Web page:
This week has brought a whole raft of AMD stories with all sorts of headlines swirling about the company in the run-up to next week's make-or-break Barcelona announcement. Here's a brief look at the very latest in AMD news before the big day on Monday.
Dell sticks by AMD
In a speech at the 14th Annual Citigroup Technology Conference, Dell CEO Michael Dell insisted that his company would continue offering AMD processors. Dell cited the need for diversity in processor suppliers, as well as the complementary strengths of Intel's quad-core "Clovertown" Xeons and AMD's quad-core Barcelona. Dell, who could be citing either real in-house benchmarks or someone's marketing materials, claimed that Barcelona has a 30 percent lead in floating-point performance over Clovertown, while Clovertown has a 30 percent lead in integer.
These are all good reasons to stick by AMD, but there's another factor behind Dell's newfound love of Intel's archrival that you won't be hearing about from company executives. Namely, the fact that Dell no longer gets the steep discounts and advertising subsidies that it allegedly once received from Intel when it was an Intel-only company. In the post-Conroe world, Intel has cut prices across the board for its processor lineup. So whatever discount Dell may still get, it's not worth losing any potential business over.
AMD serves up Barcelona prices
Someone in the channel squealed, and now DailyTech has its hands on the launch prices and clockspeeds for Barcelona. In line with previous announcements, Barcelona's launch speeds top out at a piddling 2.0GHz across the board, in both two- and four-socket variants. On the two-socket side, there's the 2.0GHz (95W TDP) Opteron 2350, a processor that sells for $372 (presumably in lots of 1,000). There's also a 1.9GHz 68W part for the same price, as well as a 1.7GHz (68W TDP) for $206.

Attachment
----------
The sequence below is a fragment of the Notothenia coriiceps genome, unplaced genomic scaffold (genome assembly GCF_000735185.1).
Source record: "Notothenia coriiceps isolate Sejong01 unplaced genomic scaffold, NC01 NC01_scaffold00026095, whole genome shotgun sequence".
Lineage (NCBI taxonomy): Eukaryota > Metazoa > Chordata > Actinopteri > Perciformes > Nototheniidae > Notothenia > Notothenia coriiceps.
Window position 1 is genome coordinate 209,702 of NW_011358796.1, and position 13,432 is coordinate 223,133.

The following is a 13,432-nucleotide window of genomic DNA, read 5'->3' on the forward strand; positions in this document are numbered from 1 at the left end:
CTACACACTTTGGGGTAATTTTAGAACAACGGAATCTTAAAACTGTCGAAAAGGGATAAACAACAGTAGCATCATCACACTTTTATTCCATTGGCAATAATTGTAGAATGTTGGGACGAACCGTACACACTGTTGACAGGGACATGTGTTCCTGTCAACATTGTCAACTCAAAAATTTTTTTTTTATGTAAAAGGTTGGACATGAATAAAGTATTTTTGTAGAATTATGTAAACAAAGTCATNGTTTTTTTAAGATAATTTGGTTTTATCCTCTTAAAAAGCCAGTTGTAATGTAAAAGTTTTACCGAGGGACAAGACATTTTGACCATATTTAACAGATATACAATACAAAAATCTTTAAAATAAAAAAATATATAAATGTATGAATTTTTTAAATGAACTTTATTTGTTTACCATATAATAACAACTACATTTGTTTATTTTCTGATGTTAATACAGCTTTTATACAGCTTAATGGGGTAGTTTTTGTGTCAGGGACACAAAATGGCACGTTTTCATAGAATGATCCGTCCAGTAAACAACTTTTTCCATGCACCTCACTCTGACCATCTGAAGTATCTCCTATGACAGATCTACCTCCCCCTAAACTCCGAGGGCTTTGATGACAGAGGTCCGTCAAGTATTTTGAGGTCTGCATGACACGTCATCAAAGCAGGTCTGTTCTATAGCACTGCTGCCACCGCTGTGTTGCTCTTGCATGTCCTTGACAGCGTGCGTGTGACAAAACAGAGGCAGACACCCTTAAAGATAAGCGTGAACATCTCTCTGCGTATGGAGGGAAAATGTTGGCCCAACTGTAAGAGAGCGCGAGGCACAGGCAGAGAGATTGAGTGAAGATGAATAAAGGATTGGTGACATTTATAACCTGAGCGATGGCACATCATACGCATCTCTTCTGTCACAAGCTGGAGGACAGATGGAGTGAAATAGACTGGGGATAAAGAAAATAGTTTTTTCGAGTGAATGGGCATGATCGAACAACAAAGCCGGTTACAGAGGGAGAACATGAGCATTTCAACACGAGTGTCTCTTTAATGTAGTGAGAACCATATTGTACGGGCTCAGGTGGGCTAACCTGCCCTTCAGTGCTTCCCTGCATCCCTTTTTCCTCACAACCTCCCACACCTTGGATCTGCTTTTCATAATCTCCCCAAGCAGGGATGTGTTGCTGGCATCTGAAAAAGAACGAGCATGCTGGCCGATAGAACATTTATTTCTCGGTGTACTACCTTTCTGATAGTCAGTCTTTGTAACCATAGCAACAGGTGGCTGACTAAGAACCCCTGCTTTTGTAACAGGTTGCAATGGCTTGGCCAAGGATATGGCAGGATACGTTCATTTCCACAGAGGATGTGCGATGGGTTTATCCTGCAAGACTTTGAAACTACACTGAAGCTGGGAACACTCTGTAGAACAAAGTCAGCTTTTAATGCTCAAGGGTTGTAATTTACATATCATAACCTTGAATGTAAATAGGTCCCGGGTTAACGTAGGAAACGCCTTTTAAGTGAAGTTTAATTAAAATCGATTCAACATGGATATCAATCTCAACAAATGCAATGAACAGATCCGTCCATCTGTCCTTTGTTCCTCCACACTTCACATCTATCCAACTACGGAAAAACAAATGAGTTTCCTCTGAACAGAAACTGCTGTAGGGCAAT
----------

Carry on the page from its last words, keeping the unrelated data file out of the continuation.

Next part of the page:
The four-socket Opteron 8000 series is significantly pricier, with the top-end 2.0GHz model going for $1,004, and the bottom-end 1.8GHz model going for $688.
AMD officially pries open ATI driver code
First on the list of AMD headlines is the major announcement that the chipmaker has finally reversed ATI's long-standing and much-hated stance toward Linux support. AMD announced on Wednesday that they would at long last provide Linux support for the HD 2000 series of GPUs by bringing the Catalyst 7.9 drivers to Linux. The company also had previously promised to support the development of an open-source driver by releasing specifications and the source code for a basic driver, a promise that it delivered on today with a formal announcement.
Today's official open-source announcement states that next week, following the Barcelona launch, AMD will not only provide the tools and information necessary to develop open-source drivers for the HD 2000 series, but the Radeon X1000 series will be supported as well. AMD also got Novell's SuSE engineers to contribute to the initial release, which the open-source community can then build upon.
As ZDNET points out, the HD 2000 series' DRM-enabling features, like the High-bandwidth Digital Content Protection (HDCP) protocol and others that I described in my launch coverage, won't be exposed to the open-source community. This means that support for these features will come only after a hefty bout of reverse-engineering and hacking—something that ATI users on Linux are used to anyway.
AMD miscellany: 32nm production; dissed by marketing types; a new gaming site
Theo at The Inquirer reports that AMD and Qimonda have talked the German Ministry of Research and Education into footing the US$12 million bill for some next-generation process research. The idea is for AMD's and Qimonda's engineers to work together with young German engineers in order to look at ways to simulate chips at 32nm and smaller process nodes.
Speaking of the Europeans and AMD, Frenchman and former AMD marketing exec Henri Richard has announced that after leaving AMD he's headed all the way across the street to Freescale. He can do the same thing at a different Texas semiconductor company, and he won't even have to buy a new chateau.
Also leaving AMD's marketing department prior to Barcelona's launch is VP of worldwide sales, Richard Hegberg.
I hope the seeming exodus of marketing VPs at AMD in the run-up to Barcelona isn't indicative of serious problems at the company, but I'm not going to worry about it unless a third one goes. Like they say in the military: once is bad luck, twice is coincidence, and three times is enemy action.
Last on the list of AMD news bits is the company's new gaming site, which is aimed at selling you AMD hardware. They even have a handy system upgrade tool that tells you that you need to buy new AMD products to play X or Y game, along with various community features like clan sites, forums, etc.
My favorite feature of the gaming site has to be the gray tabbed browsing box on the right, which has little white icons that you can click to move to a new tab. Where have I seen this before….?